Implantable Devices May Ease Fluid Load in Heart Failure

Neil Osterweil

July 02, 2018

PARIS — Two experimental, fully implantable systems under development are designed to address the problem of pathologic fluid overload in heart failure, a major cause of heart failure–related deaths.

"Over the last 15 years or so there has been a lot of research into drivers of heart failure mortality and hospitalization, and it has really come to bear that congestion is clearly the major driver of symptoms and hospitalization, with low cardiac output actually driving a minority of hospitalizations, and some variant of fluid overload bringing people to the hospital," said Jeffrey M. Testani, MD, MTR, director of heart failure research at Yale University in New Haven, Connecticut.

He described a method for direct removal of large volumes of sodium from the peritoneum with an implantable pump instilled with a zero-sodium solution. In pigs, the system has been shown to remove more than 52 g of sodium and reduce plasma volume by 65%, he said in an "out-of-the-box technologies" session at the European Association of Percutaneous Cardiovascular Interventions (EuroPCR) 2018.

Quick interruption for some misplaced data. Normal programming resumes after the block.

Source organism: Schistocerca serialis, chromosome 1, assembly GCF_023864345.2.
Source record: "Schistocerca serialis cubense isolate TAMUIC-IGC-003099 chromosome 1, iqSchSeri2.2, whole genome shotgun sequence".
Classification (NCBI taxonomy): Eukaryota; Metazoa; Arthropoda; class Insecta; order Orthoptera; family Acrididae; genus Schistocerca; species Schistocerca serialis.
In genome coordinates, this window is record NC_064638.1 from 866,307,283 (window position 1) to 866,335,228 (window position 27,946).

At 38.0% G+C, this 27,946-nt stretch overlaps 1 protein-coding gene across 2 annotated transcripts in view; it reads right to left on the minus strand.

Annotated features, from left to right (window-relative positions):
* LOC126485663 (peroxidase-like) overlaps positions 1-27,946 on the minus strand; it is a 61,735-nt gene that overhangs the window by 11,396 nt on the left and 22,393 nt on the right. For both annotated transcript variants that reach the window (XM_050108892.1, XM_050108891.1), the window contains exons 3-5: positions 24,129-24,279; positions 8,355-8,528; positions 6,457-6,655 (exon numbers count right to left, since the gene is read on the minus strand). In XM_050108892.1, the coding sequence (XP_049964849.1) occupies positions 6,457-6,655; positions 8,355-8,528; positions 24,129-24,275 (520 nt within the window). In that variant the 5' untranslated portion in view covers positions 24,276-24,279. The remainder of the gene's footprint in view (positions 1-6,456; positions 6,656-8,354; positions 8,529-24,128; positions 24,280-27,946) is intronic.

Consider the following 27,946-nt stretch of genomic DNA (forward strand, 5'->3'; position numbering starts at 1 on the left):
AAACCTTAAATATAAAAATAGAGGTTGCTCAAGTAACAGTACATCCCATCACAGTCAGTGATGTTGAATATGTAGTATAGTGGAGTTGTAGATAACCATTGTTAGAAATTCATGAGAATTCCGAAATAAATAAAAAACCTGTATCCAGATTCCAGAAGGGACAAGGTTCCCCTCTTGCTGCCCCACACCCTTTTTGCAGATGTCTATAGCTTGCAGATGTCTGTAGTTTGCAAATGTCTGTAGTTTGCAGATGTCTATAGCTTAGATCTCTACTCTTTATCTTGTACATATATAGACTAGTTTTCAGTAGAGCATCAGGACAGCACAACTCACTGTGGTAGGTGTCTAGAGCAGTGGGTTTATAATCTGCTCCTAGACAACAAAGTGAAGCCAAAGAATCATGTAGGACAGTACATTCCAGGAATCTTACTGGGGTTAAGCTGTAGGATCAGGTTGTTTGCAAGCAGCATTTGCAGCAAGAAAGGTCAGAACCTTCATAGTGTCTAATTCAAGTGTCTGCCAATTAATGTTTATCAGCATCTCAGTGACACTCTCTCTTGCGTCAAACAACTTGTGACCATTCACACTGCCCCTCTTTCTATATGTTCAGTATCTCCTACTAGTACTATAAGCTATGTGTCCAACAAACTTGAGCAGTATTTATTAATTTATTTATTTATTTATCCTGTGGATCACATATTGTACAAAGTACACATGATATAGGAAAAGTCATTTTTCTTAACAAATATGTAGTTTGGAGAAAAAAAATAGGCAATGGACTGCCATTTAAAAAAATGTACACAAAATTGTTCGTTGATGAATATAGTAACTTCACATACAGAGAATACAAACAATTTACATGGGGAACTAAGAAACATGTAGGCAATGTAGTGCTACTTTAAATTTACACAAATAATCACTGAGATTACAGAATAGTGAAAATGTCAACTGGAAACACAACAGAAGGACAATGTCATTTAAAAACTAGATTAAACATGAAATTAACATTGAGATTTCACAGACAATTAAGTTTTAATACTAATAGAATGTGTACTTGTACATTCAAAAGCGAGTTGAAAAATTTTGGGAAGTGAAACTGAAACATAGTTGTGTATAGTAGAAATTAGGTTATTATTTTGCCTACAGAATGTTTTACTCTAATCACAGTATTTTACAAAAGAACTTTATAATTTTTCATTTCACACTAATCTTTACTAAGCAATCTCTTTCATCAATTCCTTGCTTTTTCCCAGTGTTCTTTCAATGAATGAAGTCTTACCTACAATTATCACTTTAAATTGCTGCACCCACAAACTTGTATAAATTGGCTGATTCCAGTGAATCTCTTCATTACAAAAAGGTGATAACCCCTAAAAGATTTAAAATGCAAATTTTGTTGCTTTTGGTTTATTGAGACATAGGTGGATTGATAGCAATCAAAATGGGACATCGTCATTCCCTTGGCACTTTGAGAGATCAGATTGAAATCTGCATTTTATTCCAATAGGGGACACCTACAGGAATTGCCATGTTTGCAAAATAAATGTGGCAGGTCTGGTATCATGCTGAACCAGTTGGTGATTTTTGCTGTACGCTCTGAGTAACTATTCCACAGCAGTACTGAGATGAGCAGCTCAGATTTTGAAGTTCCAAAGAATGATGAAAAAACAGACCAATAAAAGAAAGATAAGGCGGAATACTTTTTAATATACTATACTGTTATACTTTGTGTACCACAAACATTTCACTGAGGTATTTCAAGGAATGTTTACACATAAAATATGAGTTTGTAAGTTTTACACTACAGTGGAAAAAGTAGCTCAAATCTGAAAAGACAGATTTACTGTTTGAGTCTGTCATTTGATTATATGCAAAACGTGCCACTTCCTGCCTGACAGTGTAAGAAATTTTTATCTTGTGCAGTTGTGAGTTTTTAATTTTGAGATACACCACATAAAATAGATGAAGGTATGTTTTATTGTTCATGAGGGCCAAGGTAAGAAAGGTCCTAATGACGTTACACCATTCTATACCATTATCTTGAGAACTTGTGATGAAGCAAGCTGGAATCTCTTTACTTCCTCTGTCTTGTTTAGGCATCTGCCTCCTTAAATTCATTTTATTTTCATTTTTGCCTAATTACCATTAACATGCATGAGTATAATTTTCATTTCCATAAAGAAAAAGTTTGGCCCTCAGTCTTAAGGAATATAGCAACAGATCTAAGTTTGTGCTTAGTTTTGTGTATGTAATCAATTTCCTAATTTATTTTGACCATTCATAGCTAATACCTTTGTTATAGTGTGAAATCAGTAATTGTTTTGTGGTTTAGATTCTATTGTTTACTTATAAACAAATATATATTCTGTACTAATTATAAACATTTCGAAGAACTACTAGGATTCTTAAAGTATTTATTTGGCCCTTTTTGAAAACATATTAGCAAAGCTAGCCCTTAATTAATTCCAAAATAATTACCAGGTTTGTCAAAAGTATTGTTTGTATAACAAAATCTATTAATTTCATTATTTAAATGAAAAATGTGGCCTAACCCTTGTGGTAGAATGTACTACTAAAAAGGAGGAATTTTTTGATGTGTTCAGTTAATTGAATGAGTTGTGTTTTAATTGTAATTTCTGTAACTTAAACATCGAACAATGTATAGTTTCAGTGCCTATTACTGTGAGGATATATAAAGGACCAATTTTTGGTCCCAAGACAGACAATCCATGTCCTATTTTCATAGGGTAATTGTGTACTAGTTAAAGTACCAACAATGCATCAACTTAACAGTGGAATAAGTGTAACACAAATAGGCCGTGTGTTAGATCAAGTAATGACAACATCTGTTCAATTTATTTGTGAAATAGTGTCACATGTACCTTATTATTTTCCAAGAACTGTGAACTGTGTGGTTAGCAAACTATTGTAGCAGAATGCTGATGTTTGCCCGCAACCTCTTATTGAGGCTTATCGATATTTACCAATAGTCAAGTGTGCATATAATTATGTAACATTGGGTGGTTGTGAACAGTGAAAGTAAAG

The fluid can be removed from the peritoneum via a fully implantable, automatic, programmable smart pump (alfapump, Sequana Medical) that can be charged transcutaneously. The pump is currently approved for treatment of patients with refractory liver ascites and has been successfully implanted in more than 650 patients, Testani said.

The pump, which discharges fluid into the bladder for voiding, can remove spontaneously generated peritoneal fluid, report on changes in fluid production, and continuously measure intra-abdominal pressures.

Standard peritoneal dialysis is designed specifically for cleaning blood rather than removing sodium and has only a modest effect on fluid loads, he noted.

Peritoneal dialysis fluid contains approximately 132 to 134 mmol of sodium, but with a zero-sodium solution "we're not only using ultrafiltration to pull fluid off, but we also have that huge concentration gradient of sodium between blood and a peritoneal dialysis solution of 140 [mmol] to zero, so there's a big kinetic force driving sodium down this concentration gradient," Testani said.